By: Thomas LaRock | Last Updated: 2010-05-14 | Comments (3) | Security
Ideally your SQL instance would be configured to only allow for Windows Authentication. There may be times when mixed mode authentication is necessary at which point you will should configure a method to rotate the ‘sa' password on a regular basis. You want the new password to be random and secure from others. Not only do you not want anyone else to know the password, you don't even want to know it yourself.
SQL Server has an undocumented system stored procedure named sp_SetAutoSAPasswordAndDisable. This procedure will do exactly as the name suggests: it will reset the password and then disable the 'sa' login.
The procedure takes no parameters, so the syntax for usage is as follows:
EXEC sp_SetAutoSAPasswordAndDisable GO
After completion you should see the standard message:
Command(s) completed successfully.
The actual code is as follows:
ALTER procedure [sys].[sp_SetAutoSAPasswordAndDisable] as -- can execute only as SysAdmin if (not (is_srvrolemember('sysadmin') = 1)) -- Make sure that it is the SA executing this. begin raiserror(15247,-1,-1) return(1) end -- Begin a transaction BEGIN TRANSACTION -- Disable Password Policy on the SA Login ALTER LOGIN sa WITH CHECK_POLICY = OFF IF @@ERROR <> 0 BEGIN ROLLBACK TRANSACTION RETURN (1) END -- Create a New Guid as the random password declare @randompwd UNIQUEIDENTIFIER declare @stmt nvarchar(4000) SET @randompwd = newid() SELECT @stmt = 'ALTER LOGIN sa WITH PASSWORD = ' + quotename(@randompwd, '''') EXEC(@stmt) IF @@ERROR <> 0 BEGIN ROLLBACK TRANSACTION RETURN (1) END -- Now set the policy back ALTER LOGIN sa WITH CHECK_POLICY = ON IF @@ERROR <> 0 BEGIN ROLLBACK TRANSACTION RETURN (1) END -- Now set the policy back ALTER LOGIN sa DISABLE IF @@ERROR <> 0 BEGIN ROLLBACK TRANSACTION RETURN (1) END -- Commit the transaction COMMIT TRANSACTION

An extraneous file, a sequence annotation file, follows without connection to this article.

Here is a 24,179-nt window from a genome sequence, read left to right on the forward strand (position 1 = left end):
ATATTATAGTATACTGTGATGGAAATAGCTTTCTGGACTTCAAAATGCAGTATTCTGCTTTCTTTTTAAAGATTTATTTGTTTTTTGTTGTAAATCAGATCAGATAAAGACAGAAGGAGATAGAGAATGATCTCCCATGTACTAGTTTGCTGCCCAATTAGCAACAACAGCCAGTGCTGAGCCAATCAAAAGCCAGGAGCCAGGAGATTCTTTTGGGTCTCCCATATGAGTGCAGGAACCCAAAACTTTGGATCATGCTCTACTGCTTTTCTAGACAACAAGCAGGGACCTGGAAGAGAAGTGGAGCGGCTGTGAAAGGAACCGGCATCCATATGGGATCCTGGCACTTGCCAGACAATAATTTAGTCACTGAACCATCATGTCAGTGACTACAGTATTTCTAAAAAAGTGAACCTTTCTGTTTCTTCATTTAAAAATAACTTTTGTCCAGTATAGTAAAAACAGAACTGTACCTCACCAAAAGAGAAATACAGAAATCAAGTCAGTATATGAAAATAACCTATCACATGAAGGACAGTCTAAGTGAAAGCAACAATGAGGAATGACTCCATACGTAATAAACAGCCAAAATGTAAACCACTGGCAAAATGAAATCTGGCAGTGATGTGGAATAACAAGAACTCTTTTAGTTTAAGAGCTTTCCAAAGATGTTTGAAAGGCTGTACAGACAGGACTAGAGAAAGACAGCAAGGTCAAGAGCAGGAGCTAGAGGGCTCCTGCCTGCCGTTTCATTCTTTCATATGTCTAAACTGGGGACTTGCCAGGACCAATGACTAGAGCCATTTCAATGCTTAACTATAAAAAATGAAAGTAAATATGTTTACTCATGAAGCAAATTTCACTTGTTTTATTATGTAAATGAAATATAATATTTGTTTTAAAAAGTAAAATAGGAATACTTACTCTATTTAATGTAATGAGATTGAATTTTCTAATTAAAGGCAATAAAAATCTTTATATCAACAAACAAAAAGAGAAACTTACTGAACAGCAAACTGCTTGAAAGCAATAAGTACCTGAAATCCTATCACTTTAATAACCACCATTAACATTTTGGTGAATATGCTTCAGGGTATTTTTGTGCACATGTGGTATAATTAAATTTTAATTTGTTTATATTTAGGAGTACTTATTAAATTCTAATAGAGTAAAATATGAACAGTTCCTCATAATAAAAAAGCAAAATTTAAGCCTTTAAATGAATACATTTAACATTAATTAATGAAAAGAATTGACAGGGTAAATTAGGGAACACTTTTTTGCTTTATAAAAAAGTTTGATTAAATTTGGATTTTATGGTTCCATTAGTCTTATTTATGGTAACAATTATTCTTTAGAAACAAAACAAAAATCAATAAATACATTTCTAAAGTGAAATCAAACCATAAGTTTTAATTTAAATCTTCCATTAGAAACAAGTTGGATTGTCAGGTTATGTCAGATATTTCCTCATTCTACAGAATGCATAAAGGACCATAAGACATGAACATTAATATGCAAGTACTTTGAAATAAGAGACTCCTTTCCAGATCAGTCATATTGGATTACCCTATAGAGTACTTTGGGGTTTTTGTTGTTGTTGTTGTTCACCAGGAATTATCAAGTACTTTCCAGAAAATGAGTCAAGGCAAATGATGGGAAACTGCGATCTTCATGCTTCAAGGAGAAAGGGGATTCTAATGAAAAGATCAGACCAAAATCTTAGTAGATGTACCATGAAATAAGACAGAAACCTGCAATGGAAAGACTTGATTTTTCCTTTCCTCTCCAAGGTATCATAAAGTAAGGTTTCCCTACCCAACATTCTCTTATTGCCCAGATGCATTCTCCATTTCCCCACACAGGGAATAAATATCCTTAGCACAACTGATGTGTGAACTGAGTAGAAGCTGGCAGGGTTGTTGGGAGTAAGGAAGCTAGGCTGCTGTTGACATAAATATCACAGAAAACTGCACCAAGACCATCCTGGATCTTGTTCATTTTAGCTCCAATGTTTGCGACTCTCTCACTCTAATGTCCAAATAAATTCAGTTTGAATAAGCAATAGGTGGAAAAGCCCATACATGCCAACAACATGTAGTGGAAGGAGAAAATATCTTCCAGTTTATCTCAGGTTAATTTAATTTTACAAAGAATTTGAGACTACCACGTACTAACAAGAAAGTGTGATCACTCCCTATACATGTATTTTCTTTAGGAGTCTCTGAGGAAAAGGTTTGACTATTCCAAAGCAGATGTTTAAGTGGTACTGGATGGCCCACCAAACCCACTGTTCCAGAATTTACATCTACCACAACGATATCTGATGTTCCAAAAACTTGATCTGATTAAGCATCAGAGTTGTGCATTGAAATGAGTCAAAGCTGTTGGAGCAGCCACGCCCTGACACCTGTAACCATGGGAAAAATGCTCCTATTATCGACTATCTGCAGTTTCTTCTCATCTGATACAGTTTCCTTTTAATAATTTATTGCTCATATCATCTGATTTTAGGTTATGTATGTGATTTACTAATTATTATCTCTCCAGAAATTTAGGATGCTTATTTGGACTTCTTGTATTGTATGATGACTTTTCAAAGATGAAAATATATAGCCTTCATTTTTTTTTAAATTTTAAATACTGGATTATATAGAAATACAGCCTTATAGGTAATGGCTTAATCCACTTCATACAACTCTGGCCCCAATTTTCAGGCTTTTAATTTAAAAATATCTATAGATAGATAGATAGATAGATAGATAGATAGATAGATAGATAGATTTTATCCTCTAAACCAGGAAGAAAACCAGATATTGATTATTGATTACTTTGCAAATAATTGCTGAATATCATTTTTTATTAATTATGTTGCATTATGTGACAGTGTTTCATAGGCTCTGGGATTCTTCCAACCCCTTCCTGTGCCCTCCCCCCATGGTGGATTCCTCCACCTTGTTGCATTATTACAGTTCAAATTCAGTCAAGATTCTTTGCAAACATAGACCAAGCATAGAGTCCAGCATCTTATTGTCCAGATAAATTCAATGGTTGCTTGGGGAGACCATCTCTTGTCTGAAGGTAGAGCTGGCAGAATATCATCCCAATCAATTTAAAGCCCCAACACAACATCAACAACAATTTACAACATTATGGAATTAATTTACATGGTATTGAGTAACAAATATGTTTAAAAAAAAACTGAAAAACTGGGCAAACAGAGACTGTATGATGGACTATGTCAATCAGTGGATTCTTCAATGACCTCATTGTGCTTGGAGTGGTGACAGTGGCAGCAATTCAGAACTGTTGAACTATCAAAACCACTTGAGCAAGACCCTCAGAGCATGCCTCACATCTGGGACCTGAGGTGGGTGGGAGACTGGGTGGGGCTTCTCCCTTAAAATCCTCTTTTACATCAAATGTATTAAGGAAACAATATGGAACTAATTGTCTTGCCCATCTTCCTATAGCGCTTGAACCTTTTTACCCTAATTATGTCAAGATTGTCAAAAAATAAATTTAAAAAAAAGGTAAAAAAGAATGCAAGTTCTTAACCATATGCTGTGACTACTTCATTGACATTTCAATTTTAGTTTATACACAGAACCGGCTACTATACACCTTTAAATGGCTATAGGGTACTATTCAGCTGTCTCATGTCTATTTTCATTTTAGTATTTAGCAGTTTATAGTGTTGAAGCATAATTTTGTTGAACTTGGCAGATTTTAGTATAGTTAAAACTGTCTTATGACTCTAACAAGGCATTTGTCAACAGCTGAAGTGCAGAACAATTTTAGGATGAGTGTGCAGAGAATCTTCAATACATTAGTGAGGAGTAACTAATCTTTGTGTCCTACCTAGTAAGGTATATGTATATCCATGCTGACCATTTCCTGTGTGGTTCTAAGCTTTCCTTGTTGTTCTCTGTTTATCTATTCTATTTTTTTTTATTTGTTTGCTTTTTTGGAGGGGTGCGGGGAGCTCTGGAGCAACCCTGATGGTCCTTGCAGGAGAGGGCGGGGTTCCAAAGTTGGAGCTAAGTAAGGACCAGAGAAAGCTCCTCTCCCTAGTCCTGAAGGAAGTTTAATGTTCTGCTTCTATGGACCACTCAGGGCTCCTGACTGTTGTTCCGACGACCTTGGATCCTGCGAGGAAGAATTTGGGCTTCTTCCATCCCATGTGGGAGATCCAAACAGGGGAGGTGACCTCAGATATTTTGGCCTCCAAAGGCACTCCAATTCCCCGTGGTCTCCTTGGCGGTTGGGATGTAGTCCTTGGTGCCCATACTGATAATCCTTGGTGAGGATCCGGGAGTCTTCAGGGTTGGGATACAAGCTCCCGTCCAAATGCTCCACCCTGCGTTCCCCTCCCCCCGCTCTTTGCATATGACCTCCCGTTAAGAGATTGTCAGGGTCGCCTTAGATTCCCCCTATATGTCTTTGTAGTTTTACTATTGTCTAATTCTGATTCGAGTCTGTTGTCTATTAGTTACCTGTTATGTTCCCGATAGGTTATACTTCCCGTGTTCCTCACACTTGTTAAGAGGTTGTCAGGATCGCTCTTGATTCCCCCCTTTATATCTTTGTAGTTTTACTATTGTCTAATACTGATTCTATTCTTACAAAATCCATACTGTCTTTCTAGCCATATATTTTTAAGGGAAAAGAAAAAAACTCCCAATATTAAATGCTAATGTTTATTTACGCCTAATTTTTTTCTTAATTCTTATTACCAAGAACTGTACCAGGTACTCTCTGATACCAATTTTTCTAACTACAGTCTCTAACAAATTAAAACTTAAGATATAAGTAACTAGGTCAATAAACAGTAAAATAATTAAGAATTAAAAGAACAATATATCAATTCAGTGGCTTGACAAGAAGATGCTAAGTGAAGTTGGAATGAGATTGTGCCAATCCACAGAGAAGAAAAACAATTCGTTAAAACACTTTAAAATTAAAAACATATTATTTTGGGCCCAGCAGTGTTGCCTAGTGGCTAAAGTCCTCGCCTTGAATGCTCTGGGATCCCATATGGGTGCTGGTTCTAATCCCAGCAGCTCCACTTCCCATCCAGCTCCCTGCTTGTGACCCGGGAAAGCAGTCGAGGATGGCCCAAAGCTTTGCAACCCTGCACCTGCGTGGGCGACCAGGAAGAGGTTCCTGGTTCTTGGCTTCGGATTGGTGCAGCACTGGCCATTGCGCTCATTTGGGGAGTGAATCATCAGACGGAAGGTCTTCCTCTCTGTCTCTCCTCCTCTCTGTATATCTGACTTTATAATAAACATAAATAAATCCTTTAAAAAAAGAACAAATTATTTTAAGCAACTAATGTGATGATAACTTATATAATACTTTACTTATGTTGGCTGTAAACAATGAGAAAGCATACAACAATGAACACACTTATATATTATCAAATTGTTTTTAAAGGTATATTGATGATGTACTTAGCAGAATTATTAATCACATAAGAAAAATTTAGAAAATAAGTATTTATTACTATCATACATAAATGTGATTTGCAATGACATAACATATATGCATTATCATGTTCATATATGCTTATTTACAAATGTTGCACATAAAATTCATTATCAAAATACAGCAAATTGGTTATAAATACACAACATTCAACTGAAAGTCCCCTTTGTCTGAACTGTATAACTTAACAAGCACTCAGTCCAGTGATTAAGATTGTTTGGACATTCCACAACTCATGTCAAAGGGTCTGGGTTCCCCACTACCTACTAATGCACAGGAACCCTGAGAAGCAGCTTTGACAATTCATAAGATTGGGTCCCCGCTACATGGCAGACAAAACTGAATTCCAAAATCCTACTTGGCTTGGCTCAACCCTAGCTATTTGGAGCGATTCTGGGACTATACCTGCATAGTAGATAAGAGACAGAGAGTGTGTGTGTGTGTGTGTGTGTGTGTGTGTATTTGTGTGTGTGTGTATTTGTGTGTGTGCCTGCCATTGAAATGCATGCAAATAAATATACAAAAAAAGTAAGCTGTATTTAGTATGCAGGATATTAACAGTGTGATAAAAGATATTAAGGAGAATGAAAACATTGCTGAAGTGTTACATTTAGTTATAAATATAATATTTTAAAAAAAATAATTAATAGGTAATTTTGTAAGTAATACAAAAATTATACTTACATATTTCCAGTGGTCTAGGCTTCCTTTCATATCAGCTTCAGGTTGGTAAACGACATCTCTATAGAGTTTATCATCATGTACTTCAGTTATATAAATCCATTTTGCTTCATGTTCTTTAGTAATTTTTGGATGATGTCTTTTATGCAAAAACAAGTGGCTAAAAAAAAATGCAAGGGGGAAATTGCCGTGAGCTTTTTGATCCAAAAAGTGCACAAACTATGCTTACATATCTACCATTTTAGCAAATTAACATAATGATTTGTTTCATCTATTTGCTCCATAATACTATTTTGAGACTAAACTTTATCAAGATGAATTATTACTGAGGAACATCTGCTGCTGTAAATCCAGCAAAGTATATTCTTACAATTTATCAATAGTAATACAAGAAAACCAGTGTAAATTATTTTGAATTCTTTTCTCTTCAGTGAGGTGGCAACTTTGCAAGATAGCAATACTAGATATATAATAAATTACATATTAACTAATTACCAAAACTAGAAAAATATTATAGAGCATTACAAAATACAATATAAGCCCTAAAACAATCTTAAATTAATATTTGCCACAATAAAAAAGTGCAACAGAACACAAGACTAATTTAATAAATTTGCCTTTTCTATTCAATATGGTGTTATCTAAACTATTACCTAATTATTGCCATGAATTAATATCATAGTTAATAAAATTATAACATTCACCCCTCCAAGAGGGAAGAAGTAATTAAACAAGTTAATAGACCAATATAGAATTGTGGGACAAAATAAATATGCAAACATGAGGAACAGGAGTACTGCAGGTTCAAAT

When you execute this stored procedure the password for the ‘sa' login will be reset to a random GUID, and then be disabled. Auditors love this aspect because not only is the password secure, but so is the account itself.
If you need to roll your own solution to rotate the password for the ‘sa' login, then the sp_SetAutoSAPasswordAndDisable stored procedure may be exactly what you are looking for.
- Execute the stored procedure against an instance where you want to have the password for the 'sa' login set to a random GUID and then disabled.
- Read more SQL Server security tips
Last Updated: 2010-05-14
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